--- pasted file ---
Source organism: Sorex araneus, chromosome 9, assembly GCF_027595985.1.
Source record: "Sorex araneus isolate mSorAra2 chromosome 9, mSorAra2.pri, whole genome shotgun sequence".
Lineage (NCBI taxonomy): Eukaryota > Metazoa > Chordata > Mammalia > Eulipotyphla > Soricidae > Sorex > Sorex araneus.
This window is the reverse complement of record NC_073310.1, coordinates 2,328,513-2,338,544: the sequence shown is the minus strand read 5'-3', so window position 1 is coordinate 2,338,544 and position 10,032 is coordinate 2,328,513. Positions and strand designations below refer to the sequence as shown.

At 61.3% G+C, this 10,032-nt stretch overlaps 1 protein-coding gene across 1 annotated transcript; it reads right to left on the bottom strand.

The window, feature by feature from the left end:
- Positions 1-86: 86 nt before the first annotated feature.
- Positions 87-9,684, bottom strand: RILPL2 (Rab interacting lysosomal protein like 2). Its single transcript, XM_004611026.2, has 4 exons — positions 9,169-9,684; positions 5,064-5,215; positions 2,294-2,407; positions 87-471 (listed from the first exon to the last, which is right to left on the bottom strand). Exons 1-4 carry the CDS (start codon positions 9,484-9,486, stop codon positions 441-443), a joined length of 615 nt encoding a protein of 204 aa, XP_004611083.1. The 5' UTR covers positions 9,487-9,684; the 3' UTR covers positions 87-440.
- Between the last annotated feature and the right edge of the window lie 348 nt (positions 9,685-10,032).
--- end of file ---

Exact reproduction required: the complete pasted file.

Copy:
Source organism: Sorex araneus, chromosome 9, assembly GCF_027595985.1.
Source record: "Sorex araneus isolate mSorAra2 chromosome 9, mSorAra2.pri, whole genome shotgun sequence".
Lineage (NCBI taxonomy): Eukaryota > Metazoa > Chordata > Mammalia > Eulipotyphla > Soricidae > Sorex > Sorex araneus.
This window is the reverse complement of record NC_073310.1, coordinates 2,328,513-2,338,544: the sequence shown is the minus strand read 5'-3', so window position 1 is coordinate 2,338,544 and position 10,032 is coordinate 2,328,513. Positions and strand designations below refer to the sequence as shown.

At 61.3% G+C, this 10,032-nt stretch overlaps 1 protein-coding gene across 1 annotated transcript; it reads right to left on the bottom strand.

The window, feature by feature from the left end:
- Positions 1-86: 86 nt before the first annotated feature.
- Positions 87-9,684, bottom strand: RILPL2 (Rab interacting lysosomal protein like 2). Its single transcript, XM_004611026.2, has 4 exons — positions 9,169-9,684; positions 5,064-5,215; positions 2,294-2,407; positions 87-471 (listed from the first exon to the last, which is right to left on the bottom strand). Exons 1-4 carry the CDS (start codon positions 9,484-9,486, stop codon positions 441-443), a joined length of 615 nt encoding a protein of 204 aa, XP_004611083.1. The 5' UTR covers positions 9,487-9,684; the 3' UTR covers positions 87-440.
- Between the last annotated feature and the right edge of the window lie 348 nt (positions 9,685-10,032).